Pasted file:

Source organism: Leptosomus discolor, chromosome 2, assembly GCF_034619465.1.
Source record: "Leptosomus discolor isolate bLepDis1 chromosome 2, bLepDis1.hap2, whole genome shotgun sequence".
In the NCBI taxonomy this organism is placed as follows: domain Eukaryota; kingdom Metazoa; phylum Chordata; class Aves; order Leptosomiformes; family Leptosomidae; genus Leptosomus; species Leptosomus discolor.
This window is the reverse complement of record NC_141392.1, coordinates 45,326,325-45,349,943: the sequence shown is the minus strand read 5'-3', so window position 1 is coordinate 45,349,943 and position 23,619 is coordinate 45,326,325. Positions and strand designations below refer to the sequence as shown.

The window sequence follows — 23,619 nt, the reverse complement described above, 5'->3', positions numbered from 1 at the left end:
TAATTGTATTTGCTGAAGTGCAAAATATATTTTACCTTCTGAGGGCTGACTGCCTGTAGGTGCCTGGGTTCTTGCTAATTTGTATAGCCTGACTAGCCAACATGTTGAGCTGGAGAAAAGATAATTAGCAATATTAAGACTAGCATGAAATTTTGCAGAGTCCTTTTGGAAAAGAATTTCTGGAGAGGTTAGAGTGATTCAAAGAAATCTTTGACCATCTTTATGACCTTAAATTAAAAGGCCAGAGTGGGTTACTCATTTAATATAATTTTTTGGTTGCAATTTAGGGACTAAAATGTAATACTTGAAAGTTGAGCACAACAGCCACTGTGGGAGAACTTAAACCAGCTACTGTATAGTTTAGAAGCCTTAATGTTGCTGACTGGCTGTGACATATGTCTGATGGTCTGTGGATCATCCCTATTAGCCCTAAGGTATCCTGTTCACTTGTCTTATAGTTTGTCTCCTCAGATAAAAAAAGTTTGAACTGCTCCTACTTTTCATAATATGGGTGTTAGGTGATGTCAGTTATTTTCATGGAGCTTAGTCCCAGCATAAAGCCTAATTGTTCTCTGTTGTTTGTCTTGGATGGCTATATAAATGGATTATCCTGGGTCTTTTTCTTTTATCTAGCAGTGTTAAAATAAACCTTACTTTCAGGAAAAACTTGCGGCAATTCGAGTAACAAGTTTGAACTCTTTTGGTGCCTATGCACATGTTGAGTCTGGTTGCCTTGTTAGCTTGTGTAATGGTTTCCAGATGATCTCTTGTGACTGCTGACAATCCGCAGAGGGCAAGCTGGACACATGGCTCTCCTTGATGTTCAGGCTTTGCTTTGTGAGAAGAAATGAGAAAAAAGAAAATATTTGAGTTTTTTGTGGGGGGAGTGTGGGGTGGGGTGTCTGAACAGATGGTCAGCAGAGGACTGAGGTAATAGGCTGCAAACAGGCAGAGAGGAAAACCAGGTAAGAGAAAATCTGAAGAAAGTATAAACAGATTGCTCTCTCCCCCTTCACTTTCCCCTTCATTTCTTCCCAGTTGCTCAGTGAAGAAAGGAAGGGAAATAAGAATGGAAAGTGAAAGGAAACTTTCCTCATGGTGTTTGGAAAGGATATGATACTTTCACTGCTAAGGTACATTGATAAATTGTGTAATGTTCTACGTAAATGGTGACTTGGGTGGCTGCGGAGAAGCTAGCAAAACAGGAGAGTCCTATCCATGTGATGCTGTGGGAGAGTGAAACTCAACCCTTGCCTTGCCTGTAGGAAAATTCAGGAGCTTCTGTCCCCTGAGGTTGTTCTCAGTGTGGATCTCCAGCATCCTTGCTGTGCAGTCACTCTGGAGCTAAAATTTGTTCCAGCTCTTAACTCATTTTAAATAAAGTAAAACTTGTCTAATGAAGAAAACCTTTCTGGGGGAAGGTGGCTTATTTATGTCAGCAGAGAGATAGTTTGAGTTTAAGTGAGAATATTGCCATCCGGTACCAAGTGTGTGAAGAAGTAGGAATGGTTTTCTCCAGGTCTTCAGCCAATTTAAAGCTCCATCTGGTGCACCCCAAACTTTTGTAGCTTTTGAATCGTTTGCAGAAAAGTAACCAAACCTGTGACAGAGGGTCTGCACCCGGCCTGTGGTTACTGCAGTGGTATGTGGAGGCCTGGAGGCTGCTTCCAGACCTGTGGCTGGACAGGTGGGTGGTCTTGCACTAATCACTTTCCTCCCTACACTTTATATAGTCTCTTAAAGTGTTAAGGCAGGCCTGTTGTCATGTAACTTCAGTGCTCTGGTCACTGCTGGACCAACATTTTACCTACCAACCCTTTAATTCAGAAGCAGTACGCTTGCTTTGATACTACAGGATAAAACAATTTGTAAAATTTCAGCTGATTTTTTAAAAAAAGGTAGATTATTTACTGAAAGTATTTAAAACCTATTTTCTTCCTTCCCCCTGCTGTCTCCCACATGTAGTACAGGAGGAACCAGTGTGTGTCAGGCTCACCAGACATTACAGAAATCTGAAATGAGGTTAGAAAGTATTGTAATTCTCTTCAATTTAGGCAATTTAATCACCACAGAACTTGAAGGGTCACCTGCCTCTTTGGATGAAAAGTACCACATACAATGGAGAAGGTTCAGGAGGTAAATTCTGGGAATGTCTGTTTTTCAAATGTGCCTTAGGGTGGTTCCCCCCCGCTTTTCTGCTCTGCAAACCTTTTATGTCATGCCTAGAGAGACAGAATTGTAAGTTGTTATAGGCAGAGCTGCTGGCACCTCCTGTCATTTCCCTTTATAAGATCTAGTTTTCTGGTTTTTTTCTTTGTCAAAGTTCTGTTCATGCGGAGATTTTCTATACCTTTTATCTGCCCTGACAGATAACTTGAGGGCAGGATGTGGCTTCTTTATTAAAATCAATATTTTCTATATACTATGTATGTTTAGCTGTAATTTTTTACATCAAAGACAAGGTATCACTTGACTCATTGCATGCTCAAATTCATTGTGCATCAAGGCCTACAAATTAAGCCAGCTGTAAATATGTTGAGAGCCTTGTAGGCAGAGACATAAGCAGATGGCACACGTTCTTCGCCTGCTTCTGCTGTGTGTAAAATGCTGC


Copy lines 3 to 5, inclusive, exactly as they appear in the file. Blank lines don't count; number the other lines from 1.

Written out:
In the NCBI taxonomy this organism is placed as follows: domain Eukaryota; kingdom Metazoa; phylum Chordata; class Aves; order Leptosomiformes; family Leptosomidae; genus Leptosomus; species Leptosomus discolor.
This window is the reverse complement of record NC_141392.1, coordinates 45,326,325-45,349,943: the sequence shown is the minus strand read 5'-3', so window position 1 is coordinate 45,349,943 and position 23,619 is coordinate 45,326,325. Positions and strand designations below refer to the sequence as shown.

The window sequence follows — 23,619 nt, the reverse complement described above, 5'->3', positions numbered from 1 at the left end: